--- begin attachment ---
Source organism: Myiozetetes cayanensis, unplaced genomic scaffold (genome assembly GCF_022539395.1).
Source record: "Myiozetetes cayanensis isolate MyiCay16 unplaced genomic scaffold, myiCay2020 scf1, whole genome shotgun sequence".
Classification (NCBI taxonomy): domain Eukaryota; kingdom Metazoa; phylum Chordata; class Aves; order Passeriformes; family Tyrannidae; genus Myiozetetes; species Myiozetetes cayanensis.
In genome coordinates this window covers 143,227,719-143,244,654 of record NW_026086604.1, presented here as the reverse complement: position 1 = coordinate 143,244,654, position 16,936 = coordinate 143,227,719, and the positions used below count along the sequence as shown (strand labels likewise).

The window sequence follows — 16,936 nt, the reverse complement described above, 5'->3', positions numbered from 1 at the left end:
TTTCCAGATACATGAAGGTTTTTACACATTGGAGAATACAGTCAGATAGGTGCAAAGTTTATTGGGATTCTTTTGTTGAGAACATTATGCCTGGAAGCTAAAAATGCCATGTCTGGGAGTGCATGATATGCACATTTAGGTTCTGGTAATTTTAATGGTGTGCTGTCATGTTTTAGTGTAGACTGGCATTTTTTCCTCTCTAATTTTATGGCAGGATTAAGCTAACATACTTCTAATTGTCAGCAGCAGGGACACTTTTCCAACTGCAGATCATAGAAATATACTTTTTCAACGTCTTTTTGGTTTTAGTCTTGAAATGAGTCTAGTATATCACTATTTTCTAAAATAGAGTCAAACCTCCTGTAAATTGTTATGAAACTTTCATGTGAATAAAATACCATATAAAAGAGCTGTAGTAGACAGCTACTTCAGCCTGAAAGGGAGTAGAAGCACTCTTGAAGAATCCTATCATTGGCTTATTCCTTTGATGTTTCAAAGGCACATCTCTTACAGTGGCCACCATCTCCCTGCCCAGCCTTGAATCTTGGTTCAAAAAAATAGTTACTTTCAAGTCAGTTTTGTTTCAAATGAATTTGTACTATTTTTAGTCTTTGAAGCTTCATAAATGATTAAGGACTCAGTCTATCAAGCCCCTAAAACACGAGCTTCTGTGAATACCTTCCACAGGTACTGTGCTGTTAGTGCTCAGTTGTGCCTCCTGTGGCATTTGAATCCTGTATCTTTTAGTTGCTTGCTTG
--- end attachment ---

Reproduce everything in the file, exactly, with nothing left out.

Source organism: Myiozetetes cayanensis, unplaced genomic scaffold (genome assembly GCF_022539395.1).
Source record: "Myiozetetes cayanensis isolate MyiCay16 unplaced genomic scaffold, myiCay2020 scf1, whole genome shotgun sequence".
Classification (NCBI taxonomy): domain Eukaryota; kingdom Metazoa; phylum Chordata; class Aves; order Passeriformes; family Tyrannidae; genus Myiozetetes; species Myiozetetes cayanensis.
In genome coordinates this window covers 143,227,719-143,244,654 of record NW_026086604.1, presented here as the reverse complement: position 1 = coordinate 143,244,654, position 16,936 = coordinate 143,227,719, and the positions used below count along the sequence as shown (strand labels likewise).

The window sequence follows — 16,936 nt, the reverse complement described above, 5'->3', positions numbered from 1 at the left end:
TTTCCAGATACATGAAGGTTTTTACACATTGGAGAATACAGTCAGATAGGTGCAAAGTTTATTGGGATTCTTTTGTTGAGAACATTATGCCTGGAAGCTAAAAATGCCATGTCTGGGAGTGCATGATATGCACATTTAGGTTCTGGTAATTTTAATGGTGTGCTGTCATGTTTTAGTGTAGACTGGCATTTTTTCCTCTCTAATTTTATGGCAGGATTAAGCTAACATACTTCTAATTGTCAGCAGCAGGGACACTTTTCCAACTGCAGATCATAGAAATATACTTTTTCAACGTCTTTTTGGTTTTAGTCTTGAAATGAGTCTAGTATATCACTATTTTCTAAAATAGAGTCAAACCTCCTGTAAATTGTTATGAAACTTTCATGTGAATAAAATACCATATAAAAGAGCTGTAGTAGACAGCTACTTCAGCCTGAAAGGGAGTAGAAGCACTCTTGAAGAATCCTATCATTGGCTTATTCCTTTGATGTTTCAAAGGCACATCTCTTACAGTGGCCACCATCTCCCTGCCCAGCCTTGAATCTTGGTTCAAAAAAATAGTTACTTTCAAGTCAGTTTTGTTTCAAATGAATTTGTACTATTTTTAGTCTTTGAAGCTTCATAAATGATTAAGGACTCAGTCTATCAAGCCCCTAAAACACGAGCTTCTGTGAATACCTTCCACAGGTACTGTGCTGTTAGTGCTCAGTTGTGCCTCCTGTGGCATTTGAATCCTGTATCTTTTAGTTGCTTGCTTG